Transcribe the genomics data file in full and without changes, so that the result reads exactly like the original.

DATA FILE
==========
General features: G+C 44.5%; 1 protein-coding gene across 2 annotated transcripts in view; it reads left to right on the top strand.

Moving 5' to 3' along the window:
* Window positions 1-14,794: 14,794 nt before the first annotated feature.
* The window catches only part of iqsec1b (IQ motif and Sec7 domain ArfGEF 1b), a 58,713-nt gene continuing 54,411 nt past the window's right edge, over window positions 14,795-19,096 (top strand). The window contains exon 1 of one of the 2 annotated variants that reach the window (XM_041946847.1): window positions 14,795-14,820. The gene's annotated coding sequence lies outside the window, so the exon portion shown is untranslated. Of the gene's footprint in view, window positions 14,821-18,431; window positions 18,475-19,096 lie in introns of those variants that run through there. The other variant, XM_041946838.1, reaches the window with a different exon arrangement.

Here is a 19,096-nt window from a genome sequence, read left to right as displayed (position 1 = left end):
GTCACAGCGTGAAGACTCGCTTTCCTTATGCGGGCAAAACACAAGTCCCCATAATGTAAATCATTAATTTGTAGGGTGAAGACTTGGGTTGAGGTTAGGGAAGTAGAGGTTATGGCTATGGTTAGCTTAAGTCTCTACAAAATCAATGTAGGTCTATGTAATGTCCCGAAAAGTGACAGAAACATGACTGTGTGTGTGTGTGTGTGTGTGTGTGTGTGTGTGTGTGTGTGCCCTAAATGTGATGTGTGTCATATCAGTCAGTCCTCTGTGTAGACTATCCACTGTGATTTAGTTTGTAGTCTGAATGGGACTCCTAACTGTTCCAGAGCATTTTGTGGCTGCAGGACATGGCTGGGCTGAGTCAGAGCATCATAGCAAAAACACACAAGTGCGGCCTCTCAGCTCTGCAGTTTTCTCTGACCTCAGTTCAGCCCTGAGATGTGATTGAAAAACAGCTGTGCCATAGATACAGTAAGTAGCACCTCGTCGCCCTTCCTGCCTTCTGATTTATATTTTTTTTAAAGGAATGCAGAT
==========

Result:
General features: G+C 44.5%; 1 protein-coding gene across 2 annotated transcripts in view; it reads left to right on the top strand.

Moving 5' to 3' along the window:
* Window positions 1-14,794: 14,794 nt before the first annotated feature.
* The window catches only part of iqsec1b (IQ motif and Sec7 domain ArfGEF 1b), a 58,713-nt gene continuing 54,411 nt past the window's right edge, over window positions 14,795-19,096 (top strand). The window contains exon 1 of one of the 2 annotated variants that reach the window (XM_041946847.1): window positions 14,795-14,820. The gene's annotated coding sequence lies outside the window, so the exon portion shown is untranslated. Of the gene's footprint in view, window positions 14,821-18,431; window positions 18,475-19,096 lie in introns of those variants that run through there. The other variant, XM_041946838.1, reaches the window with a different exon arrangement.

Here is a 19,096-nt window from a genome sequence, read left to right as displayed (position 1 = left end):
GTCACAGCGTGAAGACTCGCTTTCCTTATGCGGGCAAAACACAAGTCCCCATAATGTAAATCATTAATTTGTAGGGTGAAGACTTGGGTTGAGGTTAGGGAAGTAGAGGTTATGGCTATGGTTAGCTTAAGTCTCTACAAAATCAATGTAGGTCTATGTAATGTCCCGAAAAGTGACAGAAACATGACTGTGTGTGTGTGTGTGTGTGTGTGTGTGTGTGTGTGTGTGTGCCCTAAATGTGATGTGTGTCATATCAGTCAGTCCTCTGTGTAGACTATCCACTGTGATTTAGTTTGTAGTCTGAATGGGACTCCTAACTGTTCCAGAGCATTTTGTGGCTGCAGGACATGGCTGGGCTGAGTCAGAGCATCATAGCAAAAACACACAAGTGCGGCCTCTCAGCTCTGCAGTTTTCTCTGACCTCAGTTCAGCCCTGAGATGTGATTGAAAAACAGCTGTGCCATAGATACAGTAAGTAGCACCTCGTCGCCCTTCCTGCCTTCTGATTTATATTTTTTTTAAAGGAATGCAGAT